Newton Abbot also has a popular National Hunt racecourse that holds regular race meetings throughout the year.
South Devon Beaches
South Devon has over 70 miles of attractive coastline between Plymouth and Torquay, including some delightful coastal towns such as Salcombe, Dartmouth and Teignmouth, some beautiful sandy beaches, many coastal inlets and great places for safe bathing or water sports.
Owning a lodge at Webland leaves you well placed to either head South to visit the coastal areas near Plymouth and Salcombe, or drive eastwards towards Dartmouth, Brixham and Torquay.
The South Devon coastline benefits from the mild South Devon climate, and has received a number of awards for the quality of its water and beaches. In addition to the beaches, the coastal paths along the south Devon coast are superb for walkers with miles of clearly marked pathways and some stunning views.
South Devon Coastal Towns
There is a great choice of places to visit on the coastline within easy reach from Webland, including: –
The River Dart, having worked its way across Dartmoor and the South Devon countryside, arrives at the coast at Dartmouth.
The town, built into the hillside, has a maze of narrow medieval lanes and a beautiful waterfront with its deep and boat filled harbour. There are a number of craft and antique shops to visit, and a wide choice of pubs and restaurants.
Plymouth has an unrivalled maritime heritage and the historic areas of Plymouth Hoe and the Barbican are an excellent place to visit. From Plymouth Hoe you have an stunning panoramic view of Drake’s Island, the harbour, lighthouse and various seafaring memorials.
The historic Barbican area, with its narrow Elizabethan lanes, is one of the oldest parts of Plymouth, with a number of shops, galleries, pubs and restaurants to explore.
Plymouth also has a very modern pedestrianised City Centre, with oral displays, water features and the largest range of shops in the region. It also has the Theatre Royal for drama and musicals, and Plymouth Pavilions for pop and classical concerts.
Built on the Kingsbridge Estuary, Salcombe is an appealing seaside town, full of narrow lanes, and with a long maritime history.
There are many attractive places to eat and drink on the waterfront, and the town caters well for water sports enthusiasts. Beaches are available close to the town and also by taking the ferry over the estuary to East Portlemouth.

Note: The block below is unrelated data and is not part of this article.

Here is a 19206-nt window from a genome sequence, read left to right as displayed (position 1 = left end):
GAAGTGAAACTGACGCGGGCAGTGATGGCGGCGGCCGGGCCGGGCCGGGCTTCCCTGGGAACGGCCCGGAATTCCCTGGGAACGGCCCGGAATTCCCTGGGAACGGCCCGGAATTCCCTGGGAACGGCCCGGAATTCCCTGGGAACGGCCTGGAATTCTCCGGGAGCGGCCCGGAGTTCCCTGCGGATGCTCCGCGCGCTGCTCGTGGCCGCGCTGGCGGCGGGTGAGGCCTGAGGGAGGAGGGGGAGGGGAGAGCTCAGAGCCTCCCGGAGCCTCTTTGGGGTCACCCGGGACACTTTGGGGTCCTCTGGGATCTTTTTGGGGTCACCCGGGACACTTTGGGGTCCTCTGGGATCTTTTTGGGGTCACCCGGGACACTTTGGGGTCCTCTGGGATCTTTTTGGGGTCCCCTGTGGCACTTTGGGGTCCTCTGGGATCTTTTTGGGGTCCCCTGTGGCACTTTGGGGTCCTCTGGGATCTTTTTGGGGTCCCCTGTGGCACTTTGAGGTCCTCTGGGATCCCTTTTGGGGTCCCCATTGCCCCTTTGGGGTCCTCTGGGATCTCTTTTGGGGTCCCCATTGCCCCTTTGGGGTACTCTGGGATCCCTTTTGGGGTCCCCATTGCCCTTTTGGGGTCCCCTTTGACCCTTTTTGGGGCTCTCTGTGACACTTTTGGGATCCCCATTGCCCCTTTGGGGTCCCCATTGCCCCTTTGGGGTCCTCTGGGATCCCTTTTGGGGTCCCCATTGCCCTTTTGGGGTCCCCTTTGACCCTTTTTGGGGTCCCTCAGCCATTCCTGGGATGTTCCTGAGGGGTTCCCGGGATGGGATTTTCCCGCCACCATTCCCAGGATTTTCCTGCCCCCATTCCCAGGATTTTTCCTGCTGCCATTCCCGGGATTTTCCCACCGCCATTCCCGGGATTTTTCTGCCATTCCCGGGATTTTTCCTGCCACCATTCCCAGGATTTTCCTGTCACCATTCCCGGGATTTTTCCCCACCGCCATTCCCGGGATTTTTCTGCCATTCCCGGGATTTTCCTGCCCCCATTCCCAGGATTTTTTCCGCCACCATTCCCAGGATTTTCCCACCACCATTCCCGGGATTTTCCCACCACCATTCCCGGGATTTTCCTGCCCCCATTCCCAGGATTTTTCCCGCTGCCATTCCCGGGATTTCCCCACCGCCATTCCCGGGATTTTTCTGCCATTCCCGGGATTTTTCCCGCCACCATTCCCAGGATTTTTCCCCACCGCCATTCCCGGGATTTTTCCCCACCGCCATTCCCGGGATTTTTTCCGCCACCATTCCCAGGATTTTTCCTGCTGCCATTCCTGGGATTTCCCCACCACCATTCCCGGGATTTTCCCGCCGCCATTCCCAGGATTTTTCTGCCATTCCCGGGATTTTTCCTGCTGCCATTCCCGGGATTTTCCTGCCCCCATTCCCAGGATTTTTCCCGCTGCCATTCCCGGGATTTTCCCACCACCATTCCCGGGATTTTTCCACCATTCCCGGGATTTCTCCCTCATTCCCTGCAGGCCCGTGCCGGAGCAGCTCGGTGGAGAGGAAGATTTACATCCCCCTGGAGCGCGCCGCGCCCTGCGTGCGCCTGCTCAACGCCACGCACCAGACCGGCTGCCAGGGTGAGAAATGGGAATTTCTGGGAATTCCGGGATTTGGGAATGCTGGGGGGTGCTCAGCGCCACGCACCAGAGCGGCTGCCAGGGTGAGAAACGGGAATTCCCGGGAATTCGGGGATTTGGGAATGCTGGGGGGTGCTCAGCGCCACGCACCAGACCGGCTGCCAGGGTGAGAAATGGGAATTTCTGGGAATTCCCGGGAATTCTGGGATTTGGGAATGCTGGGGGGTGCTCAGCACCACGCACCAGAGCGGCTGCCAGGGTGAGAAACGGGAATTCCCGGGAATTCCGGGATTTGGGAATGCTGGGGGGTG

Bigbury is the closest point on the coast to Webland. A quiet small seaside town, with a long stretch of beach, beautiful views, the most scenic of golf courses and the famous Burgh Island, which is only an island when the tide is in.
Many of our owners at Webland love Bigbury because, in a sense, it is an extension of the relaxing peaceful environment we have at Webland.
Teignmouth is an attractive and popular South Devon seaside town, and caters well for its visitors. It has a Victorian pier, spacious areas with lawns and flowerbeds, a model railway, miniature lighthouse, bowling greens, tennis courts, a theatre and a cinema.
Ferry rides across to the charming village of Shaldon are also very popular.
Teignmouth is also a working coastal town and the harbour is busy with fishing boats and yachts.
Torquay is the largest town in Torbay, which is made up of Torquay, Paignton and Brixham and known collectively as “the English Riviera” because of the mild climate, the panoramic sea views and the hillside villas and terraces looking out to sea.
Torquay’s waterfront has palm-lined promenades, seafront gardens, a lively harbour and an international marina. The Living Coasts attraction adds an extra feature for tourists and the illuminated bridge provides a spectacular view for an evening walk or a visit to a waterfront pub or restaurant.
Torquay has an extensive range of sporting facilities, a wide choice of shopping, and lots of options for entertainment.
Dawlish has been a popular seaside resort since the 18th century. It has three beach areas – Boat Cove, Coryton Cove and the famous Dawlish Warren – and some splendid cliffside views.
The town has an activity filled carnival week in August. It is also a great place for an evening walk, with the town lights reflecting in the sea.
There are plenty of things to do in Brixham, which is located at the southern point of South Devon’s beautiful bay. There are historical sites to visit, including the replica of Sir Francis Drake’s ship and the statue of William of Orange; there is the famous Brixham Fish Market which carries on a bustling trade, and the busy harbour is the centre-point of town activities.